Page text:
The story of the Marist Brothers is a story of passion and compassion. Marcellin Champagnat perceived us in the eyes of Jean-Baptiste Montagne, a dying youth who was leaving this world without knowing how much God loved him. From this was born the Marist Brothers.
The life of Champagnat is a history of passion for God and compassion for the most neglected children and young people. He said: “I cannot see a child without feeling the desire to tell him how much Jesus Christ loves him”.
When Marcellin felt that God was calling him to be something greater than himself, he was without doubt like the boy in the photo. A country lad, who had dropped out of school and spent his days looking after the family livestock. It is astonishing how in a rural environment cut off from the world geographically and culturally, God could place in his heart such a breadth of vision. So much so that many considered he was not in his right mind when he said that “all the dioceses in the world enter into our considerations”. And yet, today, almost 3,500 Marist Brothers, his sons, are in 80 countries of the world.
In my own situation, living in a corner of the world as rural and lacking in horizons as the one in which Champagnat lived, I tell myself often that one of my missions consists in convincing these youngsters that they have something great to do in the world, to open their minds, eyes and hearts. Who knows how many Champagnats there are hidden in the boys who pasture their buffalos, harvest the rice, pick tea leaves or drive a rickshaw…
When Fr Champagnat was on his deathbed, a Brother came to his bedside, took him by the hand and begged him: “Father, don’t forget us when you go to heaven”. Marcellin replied simply: “Forget you? It is impossible”. How could a father forget his sons; it is impossible. Today, at vespers of the feast of Saint Marcellin Champagnat, from this remote corner of the Institute where I live and work, I also dare to beg him not to forget us, even though knowing that is impossible.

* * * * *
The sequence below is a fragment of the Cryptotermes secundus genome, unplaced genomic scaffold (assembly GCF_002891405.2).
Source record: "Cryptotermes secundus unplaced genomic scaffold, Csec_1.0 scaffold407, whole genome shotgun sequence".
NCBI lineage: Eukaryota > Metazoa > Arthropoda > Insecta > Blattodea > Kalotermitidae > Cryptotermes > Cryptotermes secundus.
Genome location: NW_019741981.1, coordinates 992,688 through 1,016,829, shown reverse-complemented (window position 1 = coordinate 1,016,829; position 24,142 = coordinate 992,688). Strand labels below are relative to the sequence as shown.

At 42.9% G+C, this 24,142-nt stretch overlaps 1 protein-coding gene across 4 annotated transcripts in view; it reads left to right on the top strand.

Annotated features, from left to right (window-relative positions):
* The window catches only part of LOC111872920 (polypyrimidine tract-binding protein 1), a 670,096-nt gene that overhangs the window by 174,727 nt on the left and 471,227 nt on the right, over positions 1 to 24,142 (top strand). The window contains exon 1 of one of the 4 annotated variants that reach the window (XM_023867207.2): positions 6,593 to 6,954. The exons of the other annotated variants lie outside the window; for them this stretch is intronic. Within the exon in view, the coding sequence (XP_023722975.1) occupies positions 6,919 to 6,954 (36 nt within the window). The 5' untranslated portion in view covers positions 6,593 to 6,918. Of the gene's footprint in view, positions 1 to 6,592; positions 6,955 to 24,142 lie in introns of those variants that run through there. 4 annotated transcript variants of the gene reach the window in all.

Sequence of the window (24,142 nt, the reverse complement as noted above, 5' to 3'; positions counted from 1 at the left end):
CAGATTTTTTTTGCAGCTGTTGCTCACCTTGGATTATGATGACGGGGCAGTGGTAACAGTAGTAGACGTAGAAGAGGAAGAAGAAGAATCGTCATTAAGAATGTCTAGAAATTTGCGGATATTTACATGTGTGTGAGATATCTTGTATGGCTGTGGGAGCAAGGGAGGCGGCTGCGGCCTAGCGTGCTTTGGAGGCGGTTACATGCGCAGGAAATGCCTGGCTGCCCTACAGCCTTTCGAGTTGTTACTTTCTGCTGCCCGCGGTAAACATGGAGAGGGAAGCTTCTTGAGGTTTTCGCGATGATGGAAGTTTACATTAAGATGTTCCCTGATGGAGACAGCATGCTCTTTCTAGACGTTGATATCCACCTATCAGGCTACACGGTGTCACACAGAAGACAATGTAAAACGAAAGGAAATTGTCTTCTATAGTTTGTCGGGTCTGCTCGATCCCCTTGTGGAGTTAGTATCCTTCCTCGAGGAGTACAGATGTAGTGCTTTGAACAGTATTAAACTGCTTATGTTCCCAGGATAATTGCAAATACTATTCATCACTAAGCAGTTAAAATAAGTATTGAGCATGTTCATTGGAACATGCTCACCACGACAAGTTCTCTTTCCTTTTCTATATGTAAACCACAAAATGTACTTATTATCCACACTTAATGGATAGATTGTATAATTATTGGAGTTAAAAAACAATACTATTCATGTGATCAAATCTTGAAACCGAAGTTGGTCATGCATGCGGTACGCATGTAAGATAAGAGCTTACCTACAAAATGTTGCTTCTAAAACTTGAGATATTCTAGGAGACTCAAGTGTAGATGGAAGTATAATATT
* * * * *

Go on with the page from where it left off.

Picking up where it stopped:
Father Champagnat, do not forget your Brothers struggling for the defence of human rights in Syria, nor the Brothers suffering enormous difficulties in Pakistan, Haiti, Cuba, Central Africa or Lebanon, the Brothers who live hidden and unknown in other countries I must not mention here, the Brothers who give up their lives each day in classrooms or offices, in the marginal districts of cities, in prestigious middle class schools or in remote country areas, the Brothers who teach in universities or in little primary schools, the Brothers who attempt to sow our charism in America, Europe, Africa, Asia and Oceania. Do not forget our leaders, your successors, who try to be your living image.
And do not forget the legion of lay people, as Marist as the Brothers, who work, live and pray with us, who hold fixed in their souls and bodies the Marist spirit, and who do not cease growing daily as a sign of the times. “Father, do not forget us…” Good Mother, do not forget us.
I feel proud to belong to this tradition of passion and compassion, I feel proud and grateful to feel within me too this urgency to let the children and young people know how much God loves them, to make them feel that God is good, that he is Father.
Br Eugenio Sanz, Bangladesh
June 5, General House, Rome.